'I'm still breathing' I'm the owner of Genuine African Braiding, on Main Street in downtown Littleton. I began my business in 1999, when I moved to the United States from Liberia. For many years …
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'I'm still breathing'
I'm the owner of Genuine African Braiding, on Main Street in downtown Littleton. I began my business in 1999, when I moved to the United States from Liberia.
For many years before I left Liberia, the country was in a civil war. Brothers killing brothers. It doesn't matter what side you support — war hurts everyone. From the age of 6, I knew war.
In a way, it made me stronger. You learn to acknowledge what's important: I'm still breathing. I'm still alive. God is with me, and he's in control.
The land of opportunity
America and Liberia have strong connections — it was founded by freed slaves from America. The capital is Monrovia, named after the American President James Monroe. There are strong cultural ties too.
When I left Liberia, I came straight to Colorado with my husband. I started my business the same month I arrived. I wanted to work for myself. America is the land of opportunity. If you work hard, you have a chance to do what you want to do.
I learned to braid as a young girl, but it wasn't necessarily a cultural thing. My mom and sisters don't know how to braid.
Braiding is an art. It's like playing the piano — you can read the notes, but you have to feel it too. If you do braiding wrong, it can be painful, or too tight.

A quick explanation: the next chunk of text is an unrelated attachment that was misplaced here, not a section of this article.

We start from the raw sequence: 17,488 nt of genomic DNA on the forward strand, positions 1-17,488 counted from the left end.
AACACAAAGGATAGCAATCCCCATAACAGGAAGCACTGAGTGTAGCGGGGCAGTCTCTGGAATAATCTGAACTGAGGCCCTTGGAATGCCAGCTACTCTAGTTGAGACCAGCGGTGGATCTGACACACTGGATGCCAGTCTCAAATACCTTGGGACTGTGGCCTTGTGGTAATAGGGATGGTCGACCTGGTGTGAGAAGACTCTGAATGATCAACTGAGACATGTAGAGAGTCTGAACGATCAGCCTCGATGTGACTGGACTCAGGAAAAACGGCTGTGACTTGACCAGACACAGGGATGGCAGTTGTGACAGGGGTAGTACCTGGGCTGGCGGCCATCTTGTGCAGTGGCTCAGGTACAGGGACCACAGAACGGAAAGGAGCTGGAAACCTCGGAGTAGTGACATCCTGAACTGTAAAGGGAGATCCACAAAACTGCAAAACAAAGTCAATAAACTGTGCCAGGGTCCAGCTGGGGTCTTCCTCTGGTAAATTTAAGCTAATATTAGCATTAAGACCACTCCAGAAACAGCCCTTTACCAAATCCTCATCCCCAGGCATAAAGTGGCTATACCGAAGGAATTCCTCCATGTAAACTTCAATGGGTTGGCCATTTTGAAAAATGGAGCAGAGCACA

Better than money
In Africa, braiding was something I loved to do. Here, it's my career. It's the icing on my cake. Seeing someone leave my shop with a smile, feeling beautiful, that's better than money to me.
It's never boring. I meet so many kinds of people. They sit in my chair for hours, and we get to know each other. They become family after just a visit or two.
Many of the other African braiding salons in the Denver area are in Aurora or on Colfax. People have asked me if it's strange to have this shop in Littleton, where there aren't a lot of Black people.
But braiding isn't just for one kind of person. It's for everyone. It's not about being Black. It's about expressing yourself. If you do your job right, people will come.
God bless us all
I'm very family-oriented. My husband is a real estate agent, and his office is in the back of the shop. My twin daughters know how to braid, and they help me after school.
We're working to adopt two children from Liberia. There are kids with nothing. My kids are 18, and we want to pay the love we've received from God forward.
My hope is God will keep blessing our family.
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